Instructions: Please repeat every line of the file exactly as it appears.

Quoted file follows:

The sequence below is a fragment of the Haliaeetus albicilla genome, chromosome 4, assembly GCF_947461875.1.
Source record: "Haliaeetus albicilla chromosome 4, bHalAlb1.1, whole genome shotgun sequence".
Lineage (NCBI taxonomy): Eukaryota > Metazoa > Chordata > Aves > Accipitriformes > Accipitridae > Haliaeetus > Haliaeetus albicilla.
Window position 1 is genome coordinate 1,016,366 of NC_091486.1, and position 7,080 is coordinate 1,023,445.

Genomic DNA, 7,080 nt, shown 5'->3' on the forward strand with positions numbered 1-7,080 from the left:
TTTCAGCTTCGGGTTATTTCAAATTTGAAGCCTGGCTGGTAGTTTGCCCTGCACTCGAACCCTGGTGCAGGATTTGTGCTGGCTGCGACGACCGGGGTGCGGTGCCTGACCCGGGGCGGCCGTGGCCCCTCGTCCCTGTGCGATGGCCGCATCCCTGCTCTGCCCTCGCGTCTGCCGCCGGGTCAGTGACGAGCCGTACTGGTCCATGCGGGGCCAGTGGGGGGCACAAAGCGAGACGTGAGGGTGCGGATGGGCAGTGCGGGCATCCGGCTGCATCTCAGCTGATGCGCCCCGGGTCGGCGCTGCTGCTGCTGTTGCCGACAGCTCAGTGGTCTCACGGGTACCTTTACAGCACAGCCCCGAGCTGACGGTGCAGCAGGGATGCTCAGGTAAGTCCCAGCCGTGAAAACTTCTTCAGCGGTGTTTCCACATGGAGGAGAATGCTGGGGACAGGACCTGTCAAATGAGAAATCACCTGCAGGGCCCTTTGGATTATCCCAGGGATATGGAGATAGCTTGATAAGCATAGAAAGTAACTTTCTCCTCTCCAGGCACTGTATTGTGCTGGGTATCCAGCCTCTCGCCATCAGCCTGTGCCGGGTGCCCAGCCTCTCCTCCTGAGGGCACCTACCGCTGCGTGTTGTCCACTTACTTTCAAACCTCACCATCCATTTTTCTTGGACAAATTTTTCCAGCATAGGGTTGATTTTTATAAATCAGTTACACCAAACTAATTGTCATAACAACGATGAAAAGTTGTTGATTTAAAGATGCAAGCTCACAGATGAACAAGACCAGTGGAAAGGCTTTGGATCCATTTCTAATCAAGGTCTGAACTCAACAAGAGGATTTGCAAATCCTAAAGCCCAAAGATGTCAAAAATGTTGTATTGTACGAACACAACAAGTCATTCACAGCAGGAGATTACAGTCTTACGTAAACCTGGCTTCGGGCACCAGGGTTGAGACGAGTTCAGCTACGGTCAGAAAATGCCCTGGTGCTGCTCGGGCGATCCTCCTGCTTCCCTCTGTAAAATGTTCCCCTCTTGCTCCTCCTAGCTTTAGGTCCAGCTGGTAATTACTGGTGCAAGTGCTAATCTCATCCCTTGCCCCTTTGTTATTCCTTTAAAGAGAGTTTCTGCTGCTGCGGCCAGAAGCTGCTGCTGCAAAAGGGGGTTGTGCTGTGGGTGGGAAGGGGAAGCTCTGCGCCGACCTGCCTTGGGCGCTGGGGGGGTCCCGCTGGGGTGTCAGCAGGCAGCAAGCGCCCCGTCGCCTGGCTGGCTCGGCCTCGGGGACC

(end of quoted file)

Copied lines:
The sequence below is a fragment of the Haliaeetus albicilla genome, chromosome 4, assembly GCF_947461875.1.
Source record: "Haliaeetus albicilla chromosome 4, bHalAlb1.1, whole genome shotgun sequence".
Lineage (NCBI taxonomy): Eukaryota > Metazoa > Chordata > Aves > Accipitriformes > Accipitridae > Haliaeetus > Haliaeetus albicilla.
Window position 1 is genome coordinate 1,016,366 of NC_091486.1, and position 7,080 is coordinate 1,023,445.

Genomic DNA, 7,080 nt, shown 5'->3' on the forward strand with positions numbered 1-7,080 from the left:
TTTCAGCTTCGGGTTATTTCAAATTTGAAGCCTGGCTGGTAGTTTGCCCTGCACTCGAACCCTGGTGCAGGATTTGTGCTGGCTGCGACGACCGGGGTGCGGTGCCTGACCCGGGGCGGCCGTGGCCCCTCGTCCCTGTGCGATGGCCGCATCCCTGCTCTGCCCTCGCGTCTGCCGCCGGGTCAGTGACGAGCCGTACTGGTCCATGCGGGGCCAGTGGGGGGCACAAAGCGAGACGTGAGGGTGCGGATGGGCAGTGCGGGCATCCGGCTGCATCTCAGCTGATGCGCCCCGGGTCGGCGCTGCTGCTGCTGTTGCCGACAGCTCAGTGGTCTCACGGGTACCTTTACAGCACAGCCCCGAGCTGACGGTGCAGCAGGGATGCTCAGGTAAGTCCCAGCCGTGAAAACTTCTTCAGCGGTGTTTCCACATGGAGGAGAATGCTGGGGACAGGACCTGTCAAATGAGAAATCACCTGCAGGGCCCTTTGGATTATCCCAGGGATATGGAGATAGCTTGATAAGCATAGAAAGTAACTTTCTCCTCTCCAGGCACTGTATTGTGCTGGGTATCCAGCCTCTCGCCATCAGCCTGTGCCGGGTGCCCAGCCTCTCCTCCTGAGGGCACCTACCGCTGCGTGTTGTCCACTTACTTTCAAACCTCACCATCCATTTTTCTTGGACAAATTTTTCCAGCATAGGGTTGATTTTTATAAATCAGTTACACCAAACTAATTGTCATAACAACGATGAAAAGTTGTTGATTTAAAGATGCAAGCTCACAGATGAACAAGACCAGTGGAAAGGCTTTGGATCCATTTCTAATCAAGGTCTGAACTCAACAAGAGGATTTGCAAATCCTAAAGCCCAAAGATGTCAAAAATGTTGTATTGTACGAACACAACAAGTCATTCACAGCAGGAGATTACAGTCTTACGTAAACCTGGCTTCGGGCACCAGGGTTGAGACGAGTTCAGCTACGGTCAGAAAATGCCCTGGTGCTGCTCGGGCGATCCTCCTGCTTCCCTCTGTAAAATGTTCCCCTCTTGCTCCTCCTAGCTTTAGGTCCAGCTGGTAATTACTGGTGCAAGTGCTAATCTCATCCCTTGCCCCTTTGTTATTCCTTTAAAGAGAGTTTCTGCTGCTGCGGCCAGAAGCTGCTGCTGCAAAAGGGGGTTGTGCTGTGGGTGGGAAGGGGAAGCTCTGCGCCGACCTGCCTTGGGCGCTGGGGGGGTCCCGCTGGGGTGTCAGCAGGCAGCAAGCGCCCCGTCGCCTGGCTGGCTCGGCCTCGGGGACC